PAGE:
first year oil filter

1960-1961 Chevrolet V8 Emblem

Thursday, February 11th, 2010

By the 1960-61 years, the V-8 emblems on Chevrolet were not placed on the truck’s doors or fender but were only on the nose of the hood. They were shaped different when the truck came with a 283 V-8 instead of the standard 235 six cylinder. The V-8 front emblems have become very difficult to locate. Most remaining trucks show much pitting on the chrome V-8.

1960 1961 chevrolet v8 emblem

1955-1959 GMC Emblems

Thursday, February 11th, 2010

During the mid 1950’s, V-8 engines began to gain popularity. Many became an option in full size cars and trucks that normally were provided with a six cylinder. When this occurred, most vehicles were given a body emblem advertising that the larger power plant was under the hood.

1955 1959 gmc V8 emblems

1955-1957 (above left) | 1958-1959 (above right)

GMC trucks were no exception. During the 1955-59 body style, two different shapes of V-8 emblems were used. Both die cast designs were attached to the front fender below the GMC letters. The above picture shows these V-8 emblems and the different GMC letters that appeared above them. If the truck came with a six cylinder, only the letter emblem was used on the fender. Today, as many older trucks are given modern V-8 engines, the original V-8 emblems have become almost impossible to find. The demand for these rare emblems has far exceeded their availability.

1961 Chevrolet Deluxe

Monday, October 1st, 2007

Owner: Greg Scott

1961 chevrolet deluxe truck

Have you ever seen one of these? Few were produced, almost none have survived.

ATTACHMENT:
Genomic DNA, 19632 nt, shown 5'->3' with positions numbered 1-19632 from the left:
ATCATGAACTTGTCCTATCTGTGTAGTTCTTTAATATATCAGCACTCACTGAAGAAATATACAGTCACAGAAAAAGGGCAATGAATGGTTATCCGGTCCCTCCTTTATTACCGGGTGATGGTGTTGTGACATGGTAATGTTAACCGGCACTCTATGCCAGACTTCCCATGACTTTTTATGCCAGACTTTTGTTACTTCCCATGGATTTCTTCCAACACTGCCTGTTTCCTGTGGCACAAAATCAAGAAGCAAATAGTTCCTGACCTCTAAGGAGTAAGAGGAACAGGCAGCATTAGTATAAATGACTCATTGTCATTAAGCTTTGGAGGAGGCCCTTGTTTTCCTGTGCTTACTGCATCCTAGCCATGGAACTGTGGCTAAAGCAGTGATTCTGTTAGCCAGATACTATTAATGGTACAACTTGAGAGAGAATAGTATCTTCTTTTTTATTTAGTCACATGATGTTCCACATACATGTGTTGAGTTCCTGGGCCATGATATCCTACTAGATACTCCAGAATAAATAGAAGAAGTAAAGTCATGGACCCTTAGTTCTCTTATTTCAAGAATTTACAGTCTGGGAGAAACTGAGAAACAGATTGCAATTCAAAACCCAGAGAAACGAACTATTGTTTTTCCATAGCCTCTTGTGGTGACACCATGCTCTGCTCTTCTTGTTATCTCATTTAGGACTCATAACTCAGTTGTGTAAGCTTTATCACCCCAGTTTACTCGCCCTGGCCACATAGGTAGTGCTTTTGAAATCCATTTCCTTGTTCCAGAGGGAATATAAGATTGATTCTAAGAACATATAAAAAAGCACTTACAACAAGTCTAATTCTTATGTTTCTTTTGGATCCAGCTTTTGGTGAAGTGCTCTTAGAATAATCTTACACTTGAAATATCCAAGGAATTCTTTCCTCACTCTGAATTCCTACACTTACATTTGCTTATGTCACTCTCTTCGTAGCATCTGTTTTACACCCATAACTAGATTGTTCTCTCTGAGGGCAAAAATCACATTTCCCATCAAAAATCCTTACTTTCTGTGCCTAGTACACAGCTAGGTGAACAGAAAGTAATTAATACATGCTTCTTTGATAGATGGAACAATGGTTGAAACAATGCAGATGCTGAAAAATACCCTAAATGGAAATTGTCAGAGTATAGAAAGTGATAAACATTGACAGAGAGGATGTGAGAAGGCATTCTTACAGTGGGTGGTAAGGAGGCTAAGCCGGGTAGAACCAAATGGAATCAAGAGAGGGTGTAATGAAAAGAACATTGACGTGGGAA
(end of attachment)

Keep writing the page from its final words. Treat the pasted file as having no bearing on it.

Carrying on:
This 1961 Chevrolet V-8 1/2 ton is one of a small percentage that came equipped with the deluxe trim package. Though most pickups at that time were standard work trucks, GM realized there was a small growing number of buyers that had a desire for a little extra on their truck.

This deluxe package not only included the unique stainless steel side trim (only available in 1960-1961) but also a stainless windshield molding, chrome bumpers and hub caps, plus rear cab trim panels behind the door window. Chrome dash knobs, right and left inside sunvisors, and a deluxe steering wheel added to the package.

Our feature 1/2 ton is owned and was mostly restored by Greg Scott of Independence, Missouri. The reason it was ordered new with such deluxe features was the needs of its original owner. A combination funeral home and cemetery operation in California used it for 30 years. They wanted the best appearance in the truck they used. The original paint was light blue and white. Greg kept the two tone paint division lines just like the original, but changed the truck color to red and white.

He purchased the truck two years ago from the second owner in central Missouri. This person had thrown away all the trim, but at least the attaching body holes remained. The long search for this trim leaves only one piece now missing. The horizontal right door strip has still not been located. Can anyone help? Yes, he knows the correct 1961 hub caps are needed. They are still on his want list. Greg says he has personally spent over 80 hours repairing the used stainless trim he found from various sources. While watching television in the evening he slowly removed dents, did surface sanding and polishing. The results are great! The photos show he placed this trim in just the right position.

The bed was removed and only the bare cab remained on the frame. All was sand blasted and then the slow assembly began. Fortunately, its 30 years in California had prevented body rust. It was like putting together a large model kit that lacked some of it’s parts.

Owner: Greg Scott 1-816-836-0960